Session 12. Construction of earthen block molds: a focus on group dynamics
Step 1. (5 minutes)
Step 2. (5 minutes)
Step 2. (5 minutes)
* Each group should utilize one of the three possible dimensions given for individual mold construction.
* An attempt should be made to work cooperatively with the active participation of all group members.
Step 3. (1 hour)
Step 4. (15 minutes)
Step 5. (15 minutes)
Step 6. (1 hour)
Step 7. (10 minutes)
Step 8. (10 minutes)
Step 9. (10 minutes)
Step 10. (15 minutes)
Also encourage the groups to recall examples of the decision-making styles used within their groups during the construction of the molds.
Step 11. (20 minutes)
* Reconvene the groups and ask group members to share their views on the decision-making styles used by their group and the extent of cooperation within the group.
* Record their responses on newsprint.
* When several generalizations have been recorded, the session should end by reminding the participants that what remains to be done is for them to apply these generalizations.
EARTHEN BLOCK MOLDS
There are both individual and gang molds and are usually constructed from 2" x 4" (5 x 10cm) or 1" x 4" (2.5 x 10cm) lumber. Size of the blocks vary in accordance with end use. A mold of 4" x 12" x 18" would produce a block weighing approximately 50 lbs. and having a volume of 1/2 cubic foot.
Following are the most commonly used interior dimensions for mud block molds.
EFFECTIVE GROUP SURVEY
Group leaders, group facilitators and group members may sometimes want to assess the group's capability for working productively. This survey can be used by one or many, with the results posted and discussed toward the end of a meeting.
Directions: Circle the letter opposite each item on the survey below that best describes the group's interactions.
The scale used is:
A - All group members
During this (or the most recent) session, how many group members, including yourself:
Reprinted from Systematic & Objective Analysis of Instruction Training Manual. Portland, OR: Northwest Regional Educational Laboratory, 1970.
THE DECISION-MAKING PROCESS
We all live and work in groups and undoubtedly have experienced difficulty in arriving at group decisions. Some groups tend to break down when confronted with a decision for which a consensus is required. Others get bogged down in the interminable discussion of minor points or irrelevant side issues. Still others seek escape from their anxiety in Robert's Rules of Order, voting or calling upon the "chairman" to establish control.
Dr. Kenneth Benne (1960) has analyzed the prevalent reasons for the difficulty groups have in making decisions and has identified the following six blocks to decision making in groups.
1. Conflicting Perception of the Situation
If group members view the problem at hand in different ways, communication can be impeded, resulting in a breakdown of the group.
2. Fear of Consequences
The possible outcomes of an impending decision can overwhelm a group Outside pressures on individuals or on the entire group may exert a paralyzing effect on its ability to come to a decision.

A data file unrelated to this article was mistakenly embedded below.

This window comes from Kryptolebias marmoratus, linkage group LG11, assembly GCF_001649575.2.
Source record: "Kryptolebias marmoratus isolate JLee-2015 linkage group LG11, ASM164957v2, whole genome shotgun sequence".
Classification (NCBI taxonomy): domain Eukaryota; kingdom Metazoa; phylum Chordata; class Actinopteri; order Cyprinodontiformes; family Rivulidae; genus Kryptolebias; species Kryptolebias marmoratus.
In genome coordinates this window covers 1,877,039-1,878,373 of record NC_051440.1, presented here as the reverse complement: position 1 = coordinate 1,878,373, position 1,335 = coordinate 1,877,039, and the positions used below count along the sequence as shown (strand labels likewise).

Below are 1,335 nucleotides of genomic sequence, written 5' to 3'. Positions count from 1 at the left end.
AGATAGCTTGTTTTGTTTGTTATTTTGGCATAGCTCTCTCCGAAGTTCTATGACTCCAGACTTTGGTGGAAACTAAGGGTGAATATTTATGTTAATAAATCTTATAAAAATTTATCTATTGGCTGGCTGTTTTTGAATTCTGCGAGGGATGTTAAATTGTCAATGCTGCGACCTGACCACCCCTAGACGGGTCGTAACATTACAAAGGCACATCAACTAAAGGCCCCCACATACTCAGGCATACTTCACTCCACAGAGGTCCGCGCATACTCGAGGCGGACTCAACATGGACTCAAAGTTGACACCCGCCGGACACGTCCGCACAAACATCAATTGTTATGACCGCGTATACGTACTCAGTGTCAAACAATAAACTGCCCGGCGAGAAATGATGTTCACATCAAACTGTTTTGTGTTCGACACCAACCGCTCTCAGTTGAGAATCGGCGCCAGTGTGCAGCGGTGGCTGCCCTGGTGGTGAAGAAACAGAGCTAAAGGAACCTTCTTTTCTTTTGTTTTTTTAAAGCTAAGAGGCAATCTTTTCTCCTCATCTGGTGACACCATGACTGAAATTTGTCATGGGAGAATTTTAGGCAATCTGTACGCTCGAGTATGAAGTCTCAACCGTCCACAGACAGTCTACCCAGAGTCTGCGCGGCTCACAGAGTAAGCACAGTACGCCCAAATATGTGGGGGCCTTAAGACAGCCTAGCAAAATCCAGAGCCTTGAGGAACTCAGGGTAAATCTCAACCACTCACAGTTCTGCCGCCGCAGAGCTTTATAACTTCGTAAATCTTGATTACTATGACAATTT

3. Conflicting Loyalties
Every group member belongs to a number of different groupings than the one he may presently be engaged in. These multiple memberships can operate as hidden agendas or conflicting pressures within the decision-making group.
4. Interpersonal Conflict
Personal differences or personality clashes can provoke defensiveness, antipathy and biased discussion, preventing a sound, fair decision from being made.
5. Methodological Rigidity
Many groups are so frozen into Robert's Rules of Order or similar rigid methods for decision making that they are prevented from inventing or using other methods when the nature of the decision calls for one (e.g., con 5 ensue).
6. Inadequate Leadership
When the entire group does not share the leadership functions and relies too heavily on a designated leader (who may or may not be sufficiently skilled), then no group decision can be made and the commitment and responsibility to any decision is lessened.
TYPES OF DECISIONS
The following types of decision making are familiar to all of us:
A decision suggested by an individual to which there is no response (e.g., "I suggest we shelve this question.")
A decision made by an individual who assumes authority (e.g., "I think we should all write our ideas on the blackboard." --and proceeds to be the first to do so).
3. The Handclasp
A decision made by two or more members of the group who Join forces or decide the issue in advance (e.g., "That was a helpful comment, John. Yes, that's the course we're going to take.")
A decision made by pressure not to disagree (e.g., No one objects, do they?), or a decision made by pressure to agree (e.g., "We all agree, don't we?).
5. Majority Rule
A decision made by some form of voting.
A decision made by overt and unanimous consent, often without discussion.
A decision made by a form of voting which inquires, "Let's see where everyone stands." -- and then proceeds to tabulate the already expressed majority decision.
A decision made after allowing all aspects of the issue, both positive and negative, to be put forth to the degree that everyone openly agrees it is probably the best decision. This is not necessarily unanimity, but it constitutes a basic agreement by all group members.
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